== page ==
The National Commission for the Culture and Arts (NCCA)’s newly elected chairman Nick Lizaso got a spotty record for his ties with Imelda Marcos.
NCCA posted the announcement of electing Lizaso, who is also the president of the Cultural Center of the Philippines, on Facebook.
“Mr. Lizaso, who is the concurrent president of the Cultural Center of the Philippines, was elected by the Board of Commissioners of the NCCA during the most recent Board Meeting held on January 16, 2020. Lizaso will be leading Commission as Chairman, serving for the term 2020 until 2022,” the agency said on January 16.
Some welcomed the change of leadership after National Artist Virgilio Almario held the position for three years.
Other cultural observers, however, were disappointed, citing his supposed lack in credentials and relationship with the Marcos family, particularly Imelda.
Art critic and writer Katrina Stuart Santiago described Lizaso as “the worst choice” to lead any cultural-related organization.
“Nick Lizaso, the worst possible person to become head of any cultural agency, with no credibility and no credentials, and I said so when he gunned for the Cultural Center of the Philippines, is now Chairperson of the National Commission for Culture and the Arts,” Santiago said.
#NickLizaso, the worst possible person to become head of ANY cultural agency, with no credibility and no credentials,…
Award-winning writer Jerry B. Grácio also questioned his qualifications to lead the main government agency for promoting and developing Filipino culture and the arts.
“Having written Talong, Itlog, and Sisid in my early years as screenwriter, I will not judge Nick Lizaso, the new NCCA chair, who directed Flor de Liza, a far better film than Talong,” Grácio said.
“But seriously, what are his other qualifications, aside from being close to the Marcoses and Digong?” he added.
Having written Talong, Itlog, & Sisid in my early years as screenwriter, I will not judge Nick Lizaso, the new NCCA chair, who directed Flor de Liza, a far better film than Talong. But seriously, what are his other qualifications, aside from being close to the Marcoses & Digong?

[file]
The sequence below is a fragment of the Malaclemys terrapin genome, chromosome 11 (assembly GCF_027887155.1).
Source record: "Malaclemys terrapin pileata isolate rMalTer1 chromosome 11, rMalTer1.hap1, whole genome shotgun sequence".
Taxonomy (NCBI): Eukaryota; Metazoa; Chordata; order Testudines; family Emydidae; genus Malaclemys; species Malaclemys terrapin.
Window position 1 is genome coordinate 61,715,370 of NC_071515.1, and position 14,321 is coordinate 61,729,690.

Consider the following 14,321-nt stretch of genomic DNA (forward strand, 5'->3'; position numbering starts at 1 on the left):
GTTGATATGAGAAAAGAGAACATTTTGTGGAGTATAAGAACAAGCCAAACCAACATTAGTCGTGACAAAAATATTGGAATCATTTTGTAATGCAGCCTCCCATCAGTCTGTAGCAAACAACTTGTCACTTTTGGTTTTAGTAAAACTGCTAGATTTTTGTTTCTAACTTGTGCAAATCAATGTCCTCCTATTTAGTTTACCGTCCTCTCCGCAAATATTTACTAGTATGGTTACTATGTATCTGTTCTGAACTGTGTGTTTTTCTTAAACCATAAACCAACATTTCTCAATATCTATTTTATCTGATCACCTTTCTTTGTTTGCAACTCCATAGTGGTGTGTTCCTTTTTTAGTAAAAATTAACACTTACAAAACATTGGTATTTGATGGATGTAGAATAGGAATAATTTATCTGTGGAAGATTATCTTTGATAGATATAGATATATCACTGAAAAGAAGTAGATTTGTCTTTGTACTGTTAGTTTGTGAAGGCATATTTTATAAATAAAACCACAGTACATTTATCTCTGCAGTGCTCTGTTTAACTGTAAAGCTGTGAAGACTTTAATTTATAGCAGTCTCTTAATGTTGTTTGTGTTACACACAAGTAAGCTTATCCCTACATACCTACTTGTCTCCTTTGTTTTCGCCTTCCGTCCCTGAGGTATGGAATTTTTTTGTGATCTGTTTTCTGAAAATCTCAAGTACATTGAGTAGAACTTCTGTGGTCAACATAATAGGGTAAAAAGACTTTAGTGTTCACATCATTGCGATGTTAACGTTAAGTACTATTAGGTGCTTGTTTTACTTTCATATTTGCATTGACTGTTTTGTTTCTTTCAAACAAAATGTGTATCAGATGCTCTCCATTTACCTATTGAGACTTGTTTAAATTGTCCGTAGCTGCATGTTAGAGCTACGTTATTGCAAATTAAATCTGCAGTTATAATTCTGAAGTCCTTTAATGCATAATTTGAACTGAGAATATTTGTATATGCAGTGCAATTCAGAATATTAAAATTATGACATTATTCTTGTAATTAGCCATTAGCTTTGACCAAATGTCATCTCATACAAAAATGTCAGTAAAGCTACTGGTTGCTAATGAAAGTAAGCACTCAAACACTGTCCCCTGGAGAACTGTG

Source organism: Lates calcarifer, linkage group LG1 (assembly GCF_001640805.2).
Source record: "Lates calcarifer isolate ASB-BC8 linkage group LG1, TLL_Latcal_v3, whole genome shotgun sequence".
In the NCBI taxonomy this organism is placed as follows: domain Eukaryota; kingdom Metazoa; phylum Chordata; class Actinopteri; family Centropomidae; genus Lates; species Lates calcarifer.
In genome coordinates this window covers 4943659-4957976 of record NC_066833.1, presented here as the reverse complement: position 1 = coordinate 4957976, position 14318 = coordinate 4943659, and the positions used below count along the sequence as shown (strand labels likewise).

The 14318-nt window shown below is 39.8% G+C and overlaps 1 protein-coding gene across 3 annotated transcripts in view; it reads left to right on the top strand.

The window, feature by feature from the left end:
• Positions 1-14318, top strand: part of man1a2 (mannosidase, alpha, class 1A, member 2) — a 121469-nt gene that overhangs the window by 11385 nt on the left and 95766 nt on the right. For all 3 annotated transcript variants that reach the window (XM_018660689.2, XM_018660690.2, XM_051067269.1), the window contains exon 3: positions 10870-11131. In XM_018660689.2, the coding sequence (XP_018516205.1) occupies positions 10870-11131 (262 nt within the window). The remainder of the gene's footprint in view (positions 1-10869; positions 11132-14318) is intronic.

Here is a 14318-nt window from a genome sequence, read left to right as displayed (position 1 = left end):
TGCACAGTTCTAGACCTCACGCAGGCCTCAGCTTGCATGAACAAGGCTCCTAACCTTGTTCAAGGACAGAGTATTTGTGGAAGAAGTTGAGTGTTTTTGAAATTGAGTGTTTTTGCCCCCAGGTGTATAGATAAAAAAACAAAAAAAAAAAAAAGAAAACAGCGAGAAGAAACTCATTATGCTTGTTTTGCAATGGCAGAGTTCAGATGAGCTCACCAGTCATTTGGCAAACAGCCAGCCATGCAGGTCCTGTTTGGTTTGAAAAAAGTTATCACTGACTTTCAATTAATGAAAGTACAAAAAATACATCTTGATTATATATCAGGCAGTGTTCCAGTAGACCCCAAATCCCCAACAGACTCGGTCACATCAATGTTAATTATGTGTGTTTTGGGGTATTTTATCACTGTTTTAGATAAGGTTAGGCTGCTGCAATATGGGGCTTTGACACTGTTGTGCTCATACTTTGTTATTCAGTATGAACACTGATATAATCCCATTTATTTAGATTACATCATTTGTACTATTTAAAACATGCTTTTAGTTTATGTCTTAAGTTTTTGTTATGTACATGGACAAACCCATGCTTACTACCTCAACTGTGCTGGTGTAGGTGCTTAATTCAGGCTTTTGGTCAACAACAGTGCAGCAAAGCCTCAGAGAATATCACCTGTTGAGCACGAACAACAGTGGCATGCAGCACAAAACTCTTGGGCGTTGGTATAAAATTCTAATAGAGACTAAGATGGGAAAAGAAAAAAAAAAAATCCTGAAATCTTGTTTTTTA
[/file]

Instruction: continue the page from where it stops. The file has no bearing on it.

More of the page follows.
— Jerry B. Grácio (@JerryGracio) January 17, 2020
Spoken word artist-actor Juan Miguel Severo also expressed his opposition on Twitter.
“The pro-drug war boomer behind that CCP dinner for Imelda the other night has just been elected as the new NCCA chair! Surprise!” Severo said.
Happy news, guys! The pro-drug war boomer behind that CCP dinner for Imelda the other night has just been elected as the new NCCA chair! Surprise! pic.twitter.com/6tyVQ16izV
— Juan Miguel Severo 🏳️🌈 (@TheRainBro) January 16, 2020
Severo was referring to the lavish dinner hosted by the CCP last January 15 to celebrate its 50th anniversary.
The event also honored Imelda, CCP’s founder, and both Bongbong and Imee were also guests.
Ties with the Marcoses and the president
While Lizaso is not vocal on his political views, his evident support to President Rodrigo Duterte in photos and inviting Imelda and her family to official events were enough to place him under scrutiny.
Duterte even previously appointed him as NCCA chair last December.
However, the agency itself denied it given that the post is elective, not appointive, based on the decision of the heads of the commission.
Meanwhile, the recent anniversary dinner was denounced by former Commission on Human Rights chairperson Etta Rosales and ACT Teachers party-list Representative France Castro.
In November 2018, the Sandiganbayan convicted Imelda of seven counts of graft due to her participation in several non-government organizations in Switzerland from 1978 to 1984.
She was supposed to serve six to 11 years in prison. However, she was never arrested.
A veteran in TV, theater and film
Lizaso held a colorful 60-year career in theater, television and film.
Among his achievements include co-founding the Philippine Educational Theater Association with Cecile Guidote-Alvarez and being the only Asian artist invited to be part of the jury of the 6th International Student Theater Festival held in Belarus in 2009.
Prior to this position, he served as the president of the Director’s Guild of the Philippines from 1983 to 1985.
In 2010, he became part of CCP’s Board of Trustees. Seven years later, he was elected as its president.